The Pandemic’s Psychological Toll

Hospitality workers have suffered an unprecedented loss of well-being since COVID-19 shut down much of their industry.

When you enter a restaurant or check in at a hotel, you typically feel a sense of anticipation. You expect the staff—from hosts to servers to desk clerks—to show warmth, consideration and a welcoming smile. But the hospitality labor market, including those who work in food, lodging and tourism, isn’t the growing, confident force it was less than a year ago. These days, that worker’s smile may not come so naturally.

Women make up more than half of the hospitality workforce

Since March of this year, as the country locked down and travel restrictions were imposed locally, nationally and internationally, COVID-19 has wreaked havoc with the hospitality industry. Indeed, perhaps no other industry was hit so hard. According to the Bureau of Labor Statistics, the unemployment rate in accommodations and food and beverage services had risen to 37.3% in April 2020. Many hospitality workers had been laid off or furloughed, and many of those who kept their jobs felt insecure. Since then, although some establishments have rebounded modestly, some others have closed entirely and more people have lost their livelihoods.

“It unfolded very quickly,” said Chun-Chu (Bamboo) Chen, assistant professor of hospitality business management at WSU Vancouver. “While many people were able to work from home, hospitality workers have no choice. They have to work on site.” When students told him about their experiences being furloughed or laid off, Chen wanted to know more about the pandemic’s impact on their overall health and well-being.

Bamboo Chen, PhD

Working with an online research company, Chen surveyed about 1,200 hospitality workers. They fell into three groups. The first group remained fully employed and experienced little to no impact. The second group had been furloughed, surviving on reduced hours or not being paid but still considered employees of the company. The third group had been laid off; they were on their own.

In a paper published in October in Annals of Tourism Research[SL1] , “Psychological tolls of COVID-19 on industry employees,” Chen identified three key stressors that affected well-being:

  • Pandemic-induced panic
  • Social isolation or lack of social support
  • Unemployment

“In terms of overall well-being, my respondents were pretty bad,” Chen said. Understandably, panic affected most everyone to some degree. But those who still had social support and employment were better able to cope with the psychological trauma.

Unemployed and furloughed workers who had lost both their income and the social support of colleagues were most severely affected by the pandemic. Interestingly, Chen adds, “female and younger respondents were also hit harder, regardless of their employment status.” Because the hospitality workforce skews female (52.8%, and 58.7% of Chen’s respondents) and younger (median age of 30.7; and 62.5% under 40 in Chen’s sample), the impact is widely felt.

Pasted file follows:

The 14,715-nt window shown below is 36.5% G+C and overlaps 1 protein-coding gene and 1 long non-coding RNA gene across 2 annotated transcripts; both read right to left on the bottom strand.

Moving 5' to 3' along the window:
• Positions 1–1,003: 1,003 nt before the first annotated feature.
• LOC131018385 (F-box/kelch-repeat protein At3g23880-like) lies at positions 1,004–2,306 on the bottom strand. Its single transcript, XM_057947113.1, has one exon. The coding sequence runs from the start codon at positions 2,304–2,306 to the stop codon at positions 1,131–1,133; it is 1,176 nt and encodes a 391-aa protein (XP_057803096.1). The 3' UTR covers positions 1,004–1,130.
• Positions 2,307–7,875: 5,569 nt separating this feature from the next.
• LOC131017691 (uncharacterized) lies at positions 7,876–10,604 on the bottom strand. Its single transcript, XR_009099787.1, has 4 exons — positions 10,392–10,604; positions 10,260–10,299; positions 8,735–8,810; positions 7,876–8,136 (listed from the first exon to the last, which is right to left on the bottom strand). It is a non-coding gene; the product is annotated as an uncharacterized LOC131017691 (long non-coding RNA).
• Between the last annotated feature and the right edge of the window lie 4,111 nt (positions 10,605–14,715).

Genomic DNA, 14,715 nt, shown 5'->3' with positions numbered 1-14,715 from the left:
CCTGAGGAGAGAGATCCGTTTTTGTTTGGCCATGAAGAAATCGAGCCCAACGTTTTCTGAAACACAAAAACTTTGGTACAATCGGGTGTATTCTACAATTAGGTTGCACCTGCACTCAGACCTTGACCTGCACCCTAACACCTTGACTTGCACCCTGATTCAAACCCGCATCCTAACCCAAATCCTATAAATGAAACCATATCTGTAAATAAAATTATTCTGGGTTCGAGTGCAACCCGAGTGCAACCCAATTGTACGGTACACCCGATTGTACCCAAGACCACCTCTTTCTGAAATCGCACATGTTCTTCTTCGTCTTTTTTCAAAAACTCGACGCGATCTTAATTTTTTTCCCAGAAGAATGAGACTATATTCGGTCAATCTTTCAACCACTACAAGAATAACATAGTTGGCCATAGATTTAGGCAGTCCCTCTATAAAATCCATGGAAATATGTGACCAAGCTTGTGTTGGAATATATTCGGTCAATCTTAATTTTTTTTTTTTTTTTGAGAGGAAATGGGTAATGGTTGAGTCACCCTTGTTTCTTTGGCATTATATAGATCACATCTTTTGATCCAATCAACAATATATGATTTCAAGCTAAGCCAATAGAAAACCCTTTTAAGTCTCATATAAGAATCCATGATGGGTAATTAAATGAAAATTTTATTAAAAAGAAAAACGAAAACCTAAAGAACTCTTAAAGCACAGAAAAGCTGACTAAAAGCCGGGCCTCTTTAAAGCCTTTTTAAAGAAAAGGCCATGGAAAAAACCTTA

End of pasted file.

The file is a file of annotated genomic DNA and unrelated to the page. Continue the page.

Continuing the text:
Implications for the industry

The study results were not surprising, but having empirical evidence is important for long-term thinking and planning for the industry, Chen said. “What’s really surprised me,” he added, is that “social support and isolation play a very important role here, and social support is a bigger factor [in well-being] than unemployment. I think that is the most unexpected finding from my study.”

The March/April lockdowns cost half of the hospitality jobs in the U.S.

One possible explanation why losing a job can be doubly devastating—loss of income and loss of co-workers’ support—is that hospitality workers are inherently social beings. “We have to face people on a daily basis,” Chen pointed out. For employers, while it is impractical to keep their employees on the payroll when there is no or little revenue, these findings pose some significant implications: When the industry rebounds, will it have trouble recruiting workers, who might see their jobs as precarious? If laid-off workers are rehired, will they be as outgoing as before, or might they be wary? How loyal will they feel to their employer?

Chen has a couple of other projects in the works. One is looking at whether losing a job in a pandemic or getting infected is a greater source of fear. He also hopes to look at the long-term impact of the current situation on the hospitality labor market.

A native of Taiwan, where he worked in the hospitality industry as a marketer for a resort hotel, Chen earned his Ph.D. at Texas A&M University in 2012 and joined WSU Vancouver in 2018. His project was funded via the mini-grant process by WSU Vancouver’s Office of Research and Graduate Education.

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